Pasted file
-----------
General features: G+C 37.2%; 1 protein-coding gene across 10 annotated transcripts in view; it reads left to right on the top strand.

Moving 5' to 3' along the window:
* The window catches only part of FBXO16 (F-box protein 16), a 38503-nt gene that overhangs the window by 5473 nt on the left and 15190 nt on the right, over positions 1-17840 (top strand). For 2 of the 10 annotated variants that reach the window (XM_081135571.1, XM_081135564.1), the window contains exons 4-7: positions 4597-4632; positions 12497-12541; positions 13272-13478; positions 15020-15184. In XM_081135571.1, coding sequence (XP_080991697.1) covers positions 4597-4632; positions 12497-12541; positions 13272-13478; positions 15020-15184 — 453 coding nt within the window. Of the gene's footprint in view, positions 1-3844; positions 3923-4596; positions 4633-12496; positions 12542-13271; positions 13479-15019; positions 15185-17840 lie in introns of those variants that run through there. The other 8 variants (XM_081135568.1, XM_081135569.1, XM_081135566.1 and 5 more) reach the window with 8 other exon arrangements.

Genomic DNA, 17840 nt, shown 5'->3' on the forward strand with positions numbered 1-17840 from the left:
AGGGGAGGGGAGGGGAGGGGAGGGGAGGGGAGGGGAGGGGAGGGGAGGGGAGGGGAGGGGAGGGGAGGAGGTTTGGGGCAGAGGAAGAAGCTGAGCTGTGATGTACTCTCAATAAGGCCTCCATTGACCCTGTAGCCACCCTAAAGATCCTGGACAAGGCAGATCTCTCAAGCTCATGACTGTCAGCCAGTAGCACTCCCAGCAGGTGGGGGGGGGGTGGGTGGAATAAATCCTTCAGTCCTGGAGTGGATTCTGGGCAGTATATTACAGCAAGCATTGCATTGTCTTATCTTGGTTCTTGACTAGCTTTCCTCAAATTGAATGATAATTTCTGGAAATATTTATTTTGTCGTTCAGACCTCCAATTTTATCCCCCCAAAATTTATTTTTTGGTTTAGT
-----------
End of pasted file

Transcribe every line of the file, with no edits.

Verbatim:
General features: G+C 37.2%; 1 protein-coding gene across 10 annotated transcripts in view; it reads left to right on the top strand.

Moving 5' to 3' along the window:
* The window catches only part of FBXO16 (F-box protein 16), a 38503-nt gene that overhangs the window by 5473 nt on the left and 15190 nt on the right, over positions 1-17840 (top strand). For 2 of the 10 annotated variants that reach the window (XM_081135571.1, XM_081135564.1), the window contains exons 4-7: positions 4597-4632; positions 12497-12541; positions 13272-13478; positions 15020-15184. In XM_081135571.1, coding sequence (XP_080991697.1) covers positions 4597-4632; positions 12497-12541; positions 13272-13478; positions 15020-15184 — 453 coding nt within the window. Of the gene's footprint in view, positions 1-3844; positions 3923-4596; positions 4633-12496; positions 12542-13271; positions 13479-15019; positions 15185-17840 lie in introns of those variants that run through there. The other 8 variants (XM_081135568.1, XM_081135569.1, XM_081135566.1 and 5 more) reach the window with 8 other exon arrangements.

Genomic DNA, 17840 nt, shown 5'->3' on the forward strand with positions numbered 1-17840 from the left:
AGGGGAGGGGAGGGGAGGGGAGGGGAGGGGAGGGGAGGGGAGGGGAGGGGAGGGGAGGGGAGGGGAGGAGGTTTGGGGCAGAGGAAGAAGCTGAGCTGTGATGTACTCTCAATAAGGCCTCCATTGACCCTGTAGCCACCCTAAAGATCCTGGACAAGGCAGATCTCTCAAGCTCATGACTGTCAGCCAGTAGCACTCCCAGCAGGTGGGGGGGGGGTGGGTGGAATAAATCCTTCAGTCCTGGAGTGGATTCTGGGCAGTATATTACAGCAAGCATTGCATTGTCTTATCTTGGTTCTTGACTAGCTTTCCTCAAATTGAATGATAATTTCTGGAAATATTTATTTTGTCGTTCAGACCTCCAATTTTATCCCCCCAAAATTTATTTTTTGGTTTAGT